Can You Have Too Many Send Forth (Send Off) Events?

Sheila and I have been overwhelmed with the outpouring of love and affection as we have prepared to depart Nigeria. It feels like Nigeria doesn’t want to let us go (there might be some truth to this). Since announcing that we would be leaving Nigeria, Sheila and I have participated in ten going away events (send-forth as Nigerians call them). Yes, TEN! Between events sponsored by my work or church or a combination, we have been celebrated and cheered throughout Abuja. Our blowout send forth shutdown the only Mexican restaurant in town. We had over 100 people attend the event! It has been quite moving because you really don’t think how your life has impacted others but when people start talking about you (Sheila and I), you are easily move to tears by their very kind words.

The Ark International Church (Abuja) sending us off on our last day in church.

During one of our send forth events, a dear friend described us as “friends that you are happy to have around, easy to relate to and don’t judge. They love genuinely…” These are things that people don’t often say to you in person so it was moving to hear these words and be able to respond to them. My mom often says “don’t give me flowers when I’m dead but give me flowers when I’m alive so I can marvel in their beauty.” A Nigerian send-forth is receiving your flowers before you die! Another friend said that her first interaction with me was during her first Sunday at the Ark International Church. On this particular Sunday, I delivered the message. She said that my message helped her see the Bible in an unique light and understand it differently. She went on to say that “when you meet Sentell, he exudes an aura of confidence.” I would like to believe that my messages at church have been meaningful and insightful but you don’t know until someone tells you the impact of the message. Another friend told how Sheila once prayed in church and how moved he was with her prayer. He said, “I have never been so moved by someone praying in church before. I was so close to calling Sheila for her to join me in prayer. She left a huge impression on me.”

The Rwandan Ambassador hosted us at his house for a going away event. The Rwandan community event sent us away with lovely gifts to remember our time in Nigeria.

A colleague at work said “I not only benefited from Sentell in my work but also as a person. I will remember you (Sentell) for the impact that you have made in my family life. I am a better family man, a better manager at my home. And it’s not just him, but also his wife (Sheila). She said somethings to me a few weeks ago and I went home and tried it and immediately starting seeing results…Sentell is always getting me to see the other side and listen to the other opinion. Sentell is leaving a better me…”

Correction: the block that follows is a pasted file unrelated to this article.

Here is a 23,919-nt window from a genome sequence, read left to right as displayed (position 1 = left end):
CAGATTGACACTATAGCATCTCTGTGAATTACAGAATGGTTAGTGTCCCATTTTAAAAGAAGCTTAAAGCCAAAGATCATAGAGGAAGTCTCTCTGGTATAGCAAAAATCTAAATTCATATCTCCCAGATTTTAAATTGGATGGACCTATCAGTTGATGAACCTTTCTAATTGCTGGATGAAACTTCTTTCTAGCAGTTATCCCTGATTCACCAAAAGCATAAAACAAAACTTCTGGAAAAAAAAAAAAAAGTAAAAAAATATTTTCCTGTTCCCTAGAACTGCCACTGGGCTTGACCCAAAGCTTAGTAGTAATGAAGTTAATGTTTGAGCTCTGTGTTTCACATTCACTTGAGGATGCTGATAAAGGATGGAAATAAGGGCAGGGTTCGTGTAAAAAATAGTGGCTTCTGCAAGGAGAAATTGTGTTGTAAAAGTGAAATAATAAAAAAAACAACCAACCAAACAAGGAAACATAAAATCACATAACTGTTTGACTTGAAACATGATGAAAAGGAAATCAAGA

Snapshots from our final send off event. We shutdown the only Mexican restaurant in town!

I’ll never forget a boss once telling me that “when you visit a location, you don’t just visit you experience it.” At the time, I had a traveling job that took me to various states to meet with government officials. During each trip I would visit local attractions, experience the local cuisine and try my best to meet a local. This is how I have tried to approach Nigeria. I have read countless books about Nigeria, its political history and its tribal tensions; I have experience numerous cultural events, weddings, naming ceremonies and over-the-top political events; and I have made a wardrobe full of Nigerian outfits, picked up pidgin phrases and tried to see the humor that exist in this life. This is probably why I have confused most people because my mannerisms and accent are somewhere between a confused American and a long lost Nigerian. As Sheila and I prepare for our next destination, I need to start a Nigerian detox so I can get back to my original American roots.

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